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Questions 1-3 are based on the following passage: In

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Questions 1-3 are based on the following passage: In [#permalink]

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New post 19 Dec 2005, 15:46
Questions 1-3 are based on the following passage:

In nearly all human populations a majority of individuals can taste the artificially synthesized chemical phenylthiocarbonide (PTC). However, the percentage varies dramatically--from as low as 60% in India to as high as 95% in Africa. That this polymorphism is observed in non-human primates as well indicates a long evolutionary history which, although obviously not acting on PTC, might reflect evolutionary selection for taste discrimination of other, more significant bitter substances, such as certain toxic plants.
A somewhat more puzzling human polymorphism is the genetic variability in earwax, or cerumen, which is observed in two varieties. Among European populations 90% of individuals have a sticky yellow variety rather than a dry, gray one, whereas in northern China these numbers are approximately the reverse. Perhaps like PTC variability, cerumen variability is an incidental expression of something more adaptively significant. Indeed, the observed relationship between cerumen and odorous bodily secretions, to which non-human primates and, to a lesser extent humans, pay attention suggests that during the course of human evolution genes affecting body secretions, including cerumen, came under selective influence.
Question 1

It can be inferred from the passage that human populations vary considerably in their
(A) sensitivity to certain bodily odors
(B) capacity for hearing
(C) ability to assimilate artificial chemicals
(D) vulnerability to certain toxins found in plants
(E) ability to discern bitterness in taste

Question 2

Which of the following provides the most reasonable explanation for the assertion in the first paragraph that evolutionary history "obviously" did not act on PTC?
(A) PTC is not a naturally occurring chemical but rather has been produced only recently by scientists.
(B) Most humans lack sufficient taste sensitivity to discriminate between PTC and bitter chemicals occurring naturally.
(C) Variability among humans respecting PTC discrimination, like variability respecting earwax, cannot be explained in terms of evolutionary adaptivity.
(D) The sense of taste in humans is not as discriminating as that in non-human primates.
(E) Unlike non-human primates, humans can discriminate intellectually between toxic and non-toxic bitter substances.

Question 3

Which of the following best expresses the main idea of the passage?
(A) Artificially synthesized chemicals might eventually serve to alter the course of evolution by desensitizing humans to certain tastes and odors.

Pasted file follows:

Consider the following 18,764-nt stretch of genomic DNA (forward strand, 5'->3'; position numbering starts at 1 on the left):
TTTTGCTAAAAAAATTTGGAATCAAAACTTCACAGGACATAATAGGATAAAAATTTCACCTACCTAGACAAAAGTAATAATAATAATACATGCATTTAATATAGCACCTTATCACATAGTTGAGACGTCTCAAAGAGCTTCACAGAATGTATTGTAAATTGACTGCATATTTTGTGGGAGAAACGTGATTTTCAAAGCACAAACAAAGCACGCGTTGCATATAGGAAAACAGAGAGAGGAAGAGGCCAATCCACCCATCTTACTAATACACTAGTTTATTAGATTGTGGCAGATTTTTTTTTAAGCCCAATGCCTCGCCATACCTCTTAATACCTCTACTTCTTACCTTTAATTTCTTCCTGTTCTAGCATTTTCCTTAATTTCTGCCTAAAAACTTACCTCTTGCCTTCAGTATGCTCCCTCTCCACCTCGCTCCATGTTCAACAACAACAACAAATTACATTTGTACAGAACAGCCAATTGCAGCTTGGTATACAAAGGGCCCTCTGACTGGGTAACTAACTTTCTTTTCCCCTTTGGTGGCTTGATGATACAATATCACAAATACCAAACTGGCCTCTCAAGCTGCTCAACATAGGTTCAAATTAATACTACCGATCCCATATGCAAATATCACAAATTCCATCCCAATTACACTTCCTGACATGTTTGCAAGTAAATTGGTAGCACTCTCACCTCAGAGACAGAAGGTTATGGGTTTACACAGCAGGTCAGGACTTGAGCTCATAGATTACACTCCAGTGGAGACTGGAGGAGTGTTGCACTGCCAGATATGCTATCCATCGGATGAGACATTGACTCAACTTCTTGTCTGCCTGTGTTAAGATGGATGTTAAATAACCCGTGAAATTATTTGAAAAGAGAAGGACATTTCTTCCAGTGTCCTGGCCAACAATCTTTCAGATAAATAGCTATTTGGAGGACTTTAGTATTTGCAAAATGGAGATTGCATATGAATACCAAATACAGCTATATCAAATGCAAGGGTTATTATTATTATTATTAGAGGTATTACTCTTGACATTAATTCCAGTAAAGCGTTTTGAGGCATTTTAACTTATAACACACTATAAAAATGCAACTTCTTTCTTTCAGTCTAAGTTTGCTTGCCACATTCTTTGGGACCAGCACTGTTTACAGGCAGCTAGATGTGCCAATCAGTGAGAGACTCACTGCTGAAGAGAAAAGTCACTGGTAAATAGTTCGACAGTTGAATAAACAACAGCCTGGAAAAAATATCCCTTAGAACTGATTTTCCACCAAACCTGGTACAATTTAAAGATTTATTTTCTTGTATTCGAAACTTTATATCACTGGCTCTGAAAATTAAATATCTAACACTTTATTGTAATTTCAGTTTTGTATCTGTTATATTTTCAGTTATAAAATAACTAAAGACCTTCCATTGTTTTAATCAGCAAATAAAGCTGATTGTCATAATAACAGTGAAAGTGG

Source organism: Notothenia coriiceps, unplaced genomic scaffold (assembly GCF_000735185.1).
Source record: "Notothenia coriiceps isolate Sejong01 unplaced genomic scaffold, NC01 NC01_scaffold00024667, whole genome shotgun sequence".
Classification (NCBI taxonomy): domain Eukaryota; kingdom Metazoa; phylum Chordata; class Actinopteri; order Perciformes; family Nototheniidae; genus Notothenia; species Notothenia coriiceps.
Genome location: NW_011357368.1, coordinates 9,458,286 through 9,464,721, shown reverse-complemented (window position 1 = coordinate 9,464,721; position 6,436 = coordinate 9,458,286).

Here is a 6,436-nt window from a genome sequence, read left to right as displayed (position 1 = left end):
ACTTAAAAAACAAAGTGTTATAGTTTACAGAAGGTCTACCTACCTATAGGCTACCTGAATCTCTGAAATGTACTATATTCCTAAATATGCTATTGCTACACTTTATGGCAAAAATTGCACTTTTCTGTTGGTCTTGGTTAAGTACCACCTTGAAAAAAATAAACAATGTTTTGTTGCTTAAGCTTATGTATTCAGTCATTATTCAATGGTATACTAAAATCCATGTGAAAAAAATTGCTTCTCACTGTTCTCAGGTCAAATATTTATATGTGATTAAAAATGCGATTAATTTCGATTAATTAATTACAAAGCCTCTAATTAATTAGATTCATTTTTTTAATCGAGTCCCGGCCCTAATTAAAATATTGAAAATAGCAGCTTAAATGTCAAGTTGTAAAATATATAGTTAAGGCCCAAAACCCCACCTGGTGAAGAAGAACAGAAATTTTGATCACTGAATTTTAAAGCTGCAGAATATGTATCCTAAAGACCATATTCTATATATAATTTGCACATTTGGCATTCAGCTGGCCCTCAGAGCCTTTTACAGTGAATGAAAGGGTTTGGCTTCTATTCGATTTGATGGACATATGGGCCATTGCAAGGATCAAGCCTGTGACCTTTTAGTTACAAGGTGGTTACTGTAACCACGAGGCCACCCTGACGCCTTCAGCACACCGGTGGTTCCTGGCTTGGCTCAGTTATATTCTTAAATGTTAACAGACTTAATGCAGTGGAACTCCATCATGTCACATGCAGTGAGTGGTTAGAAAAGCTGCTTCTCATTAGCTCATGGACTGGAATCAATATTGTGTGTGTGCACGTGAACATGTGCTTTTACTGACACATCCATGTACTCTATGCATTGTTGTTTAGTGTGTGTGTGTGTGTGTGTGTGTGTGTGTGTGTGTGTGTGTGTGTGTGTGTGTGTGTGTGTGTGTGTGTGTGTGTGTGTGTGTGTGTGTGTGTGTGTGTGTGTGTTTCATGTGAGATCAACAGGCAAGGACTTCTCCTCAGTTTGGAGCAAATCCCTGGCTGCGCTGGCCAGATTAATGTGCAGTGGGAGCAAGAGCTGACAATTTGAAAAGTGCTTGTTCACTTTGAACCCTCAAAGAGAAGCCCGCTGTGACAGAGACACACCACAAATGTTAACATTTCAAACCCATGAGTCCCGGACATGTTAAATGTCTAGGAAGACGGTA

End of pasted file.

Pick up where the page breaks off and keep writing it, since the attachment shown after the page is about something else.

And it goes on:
(B) Some human polymorphisms might be explained as vestigial evidence of evolutionary adaptations that still serve vital purposes in other primates.
(C) Sensitivity to taste and to odors have been subject to far greater natural selectivity during the evolution of primates than previously thought.
(D) Polymorphism among human populations varies considerably from region to region throughout the world.
(E) The human senses of taste and smell have evolved considerably over the course of evolutionary history.

Questions 4-6 are based on the following passage:

The poetic expressiveness and creativity of Japanese women poets of the Manyoshu era is generally regarded as a manifestation of the freedom and relatively high political and economic status women of that era enjoyed. During the Heian period (A.D. 794-1185) which followed, Japanese women became increasingly relegated to domestic roles under the influence of Buddhism and Confucianism, which excluded women from the political and economic arenas. Yet, since poetry of the period came to be defined solely as short lyrical poetry, known as waka, and became the prevailing means of expressing love, women continued to excel in and play a central role in the development of classical Japanese poetry. Moreover, while official Japanese documents were written in Chinese, the phoenetic alphabet kana was used for poetry. Also referred to as onna moji ("women's letters"), kana was not deemed sufficiently sophisticated for use by Japanese men, who continued to write Chinese poetry, increasingly for expressing religious ideas and as an intellectual pastime. Chinese poetry ultimately yielded, then, to waka as the mainstream of Japanese poetry.

Question 4

Based on the passage, mainstream Japanese poetry of the Heian period can best be described as
(A) philosophical in its concern
(B) more refined than the poetry of the Manyoshu era
(C) an outgowth of Buddhism and Confucianism
(D) sentimental in nature and lyrical in style
(E) written primarily for a female audience

Question 5

Which of the following statements about kana finds the LEAST support in the passage?
(A) It was based on the sound of the Japanese language.
(B) It was used primarily by Japanese women.
(C) It was used for Japanese poetry but not for Japanese prose.